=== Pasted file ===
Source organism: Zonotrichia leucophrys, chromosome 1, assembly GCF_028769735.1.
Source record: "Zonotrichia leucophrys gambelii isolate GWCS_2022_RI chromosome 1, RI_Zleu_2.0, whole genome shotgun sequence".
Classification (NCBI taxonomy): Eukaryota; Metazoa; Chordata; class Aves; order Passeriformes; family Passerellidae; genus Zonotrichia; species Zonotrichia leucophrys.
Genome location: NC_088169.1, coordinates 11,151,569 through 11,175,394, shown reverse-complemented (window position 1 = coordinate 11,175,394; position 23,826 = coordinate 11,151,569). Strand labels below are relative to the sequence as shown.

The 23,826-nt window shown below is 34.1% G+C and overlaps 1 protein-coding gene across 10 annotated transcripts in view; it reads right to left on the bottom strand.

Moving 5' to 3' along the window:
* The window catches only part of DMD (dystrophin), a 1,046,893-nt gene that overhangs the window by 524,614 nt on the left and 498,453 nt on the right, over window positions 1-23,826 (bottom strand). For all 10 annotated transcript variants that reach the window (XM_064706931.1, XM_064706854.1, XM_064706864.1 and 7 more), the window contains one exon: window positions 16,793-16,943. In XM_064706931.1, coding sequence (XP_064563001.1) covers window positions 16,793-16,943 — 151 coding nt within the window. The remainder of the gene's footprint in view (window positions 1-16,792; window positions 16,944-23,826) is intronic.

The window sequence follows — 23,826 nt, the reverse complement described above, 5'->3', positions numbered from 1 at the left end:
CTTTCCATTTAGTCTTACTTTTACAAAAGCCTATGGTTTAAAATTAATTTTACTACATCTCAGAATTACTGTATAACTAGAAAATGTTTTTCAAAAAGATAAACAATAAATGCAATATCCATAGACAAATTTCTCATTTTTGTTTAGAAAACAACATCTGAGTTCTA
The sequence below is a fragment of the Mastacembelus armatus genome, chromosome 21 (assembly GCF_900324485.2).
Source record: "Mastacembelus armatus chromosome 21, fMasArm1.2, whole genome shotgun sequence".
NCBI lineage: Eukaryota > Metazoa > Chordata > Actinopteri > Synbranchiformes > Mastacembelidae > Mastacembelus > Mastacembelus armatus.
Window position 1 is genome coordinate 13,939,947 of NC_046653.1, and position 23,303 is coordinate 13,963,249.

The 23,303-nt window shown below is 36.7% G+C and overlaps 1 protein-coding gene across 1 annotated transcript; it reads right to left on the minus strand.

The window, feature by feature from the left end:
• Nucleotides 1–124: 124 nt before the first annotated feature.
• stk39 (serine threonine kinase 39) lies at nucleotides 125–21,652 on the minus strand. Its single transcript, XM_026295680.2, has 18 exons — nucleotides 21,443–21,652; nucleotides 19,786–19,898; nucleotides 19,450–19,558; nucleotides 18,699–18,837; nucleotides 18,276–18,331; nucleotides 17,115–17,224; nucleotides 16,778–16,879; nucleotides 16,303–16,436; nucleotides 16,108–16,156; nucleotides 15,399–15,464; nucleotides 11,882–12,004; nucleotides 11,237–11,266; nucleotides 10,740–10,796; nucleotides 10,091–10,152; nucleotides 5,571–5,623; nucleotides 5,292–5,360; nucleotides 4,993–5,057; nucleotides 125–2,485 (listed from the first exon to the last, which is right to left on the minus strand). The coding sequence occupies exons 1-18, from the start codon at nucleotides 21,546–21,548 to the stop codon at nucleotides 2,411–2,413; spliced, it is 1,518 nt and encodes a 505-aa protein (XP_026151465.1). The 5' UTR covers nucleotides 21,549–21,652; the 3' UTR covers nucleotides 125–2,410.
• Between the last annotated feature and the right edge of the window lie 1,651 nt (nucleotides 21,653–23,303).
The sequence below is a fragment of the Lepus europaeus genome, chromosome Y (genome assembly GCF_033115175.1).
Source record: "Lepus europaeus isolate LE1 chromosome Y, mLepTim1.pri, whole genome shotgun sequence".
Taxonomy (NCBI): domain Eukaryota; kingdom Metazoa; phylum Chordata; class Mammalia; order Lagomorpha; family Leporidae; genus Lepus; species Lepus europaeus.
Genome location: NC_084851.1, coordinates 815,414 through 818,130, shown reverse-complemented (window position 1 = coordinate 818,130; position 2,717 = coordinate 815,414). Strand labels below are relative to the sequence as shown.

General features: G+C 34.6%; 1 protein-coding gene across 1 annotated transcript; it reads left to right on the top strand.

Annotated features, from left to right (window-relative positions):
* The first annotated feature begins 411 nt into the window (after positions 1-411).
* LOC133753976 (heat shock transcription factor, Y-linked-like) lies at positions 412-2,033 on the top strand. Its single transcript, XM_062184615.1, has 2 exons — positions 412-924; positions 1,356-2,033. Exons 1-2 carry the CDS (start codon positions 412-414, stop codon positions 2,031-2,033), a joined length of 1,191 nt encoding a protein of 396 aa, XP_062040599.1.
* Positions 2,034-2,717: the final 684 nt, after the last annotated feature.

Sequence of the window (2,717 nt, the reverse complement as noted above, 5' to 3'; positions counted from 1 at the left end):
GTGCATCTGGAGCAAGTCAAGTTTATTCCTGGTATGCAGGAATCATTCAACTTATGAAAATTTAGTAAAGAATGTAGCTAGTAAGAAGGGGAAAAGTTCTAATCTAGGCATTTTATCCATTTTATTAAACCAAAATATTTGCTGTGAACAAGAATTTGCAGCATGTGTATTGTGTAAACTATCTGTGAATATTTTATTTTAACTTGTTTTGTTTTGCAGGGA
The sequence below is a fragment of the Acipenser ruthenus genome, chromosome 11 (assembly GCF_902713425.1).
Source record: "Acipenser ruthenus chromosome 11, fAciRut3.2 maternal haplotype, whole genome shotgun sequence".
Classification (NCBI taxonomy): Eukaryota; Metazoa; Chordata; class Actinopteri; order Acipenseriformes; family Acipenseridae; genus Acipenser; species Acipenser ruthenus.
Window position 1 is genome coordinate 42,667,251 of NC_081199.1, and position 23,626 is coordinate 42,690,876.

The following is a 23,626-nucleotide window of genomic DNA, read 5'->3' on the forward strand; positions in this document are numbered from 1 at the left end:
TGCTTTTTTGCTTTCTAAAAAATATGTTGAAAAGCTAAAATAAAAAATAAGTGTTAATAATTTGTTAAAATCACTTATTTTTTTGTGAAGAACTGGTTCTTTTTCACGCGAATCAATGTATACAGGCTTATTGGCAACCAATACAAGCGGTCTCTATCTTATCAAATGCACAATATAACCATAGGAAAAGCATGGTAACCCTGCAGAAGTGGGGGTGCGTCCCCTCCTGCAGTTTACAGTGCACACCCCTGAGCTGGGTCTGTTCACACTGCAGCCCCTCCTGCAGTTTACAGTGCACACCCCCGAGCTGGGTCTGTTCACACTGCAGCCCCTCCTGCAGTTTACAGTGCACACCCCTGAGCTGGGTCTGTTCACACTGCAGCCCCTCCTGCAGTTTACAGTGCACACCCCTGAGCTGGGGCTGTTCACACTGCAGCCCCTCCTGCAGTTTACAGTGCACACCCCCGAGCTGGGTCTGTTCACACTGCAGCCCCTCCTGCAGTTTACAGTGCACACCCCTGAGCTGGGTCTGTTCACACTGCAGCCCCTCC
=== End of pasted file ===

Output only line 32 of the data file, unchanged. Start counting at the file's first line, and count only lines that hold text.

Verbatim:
Classification (NCBI taxonomy): Eukaryota; Metazoa; Chordata; class Actinopteri; order Acipenseriformes; family Acipenseridae; genus Acipenser; species Acipenser ruthenus.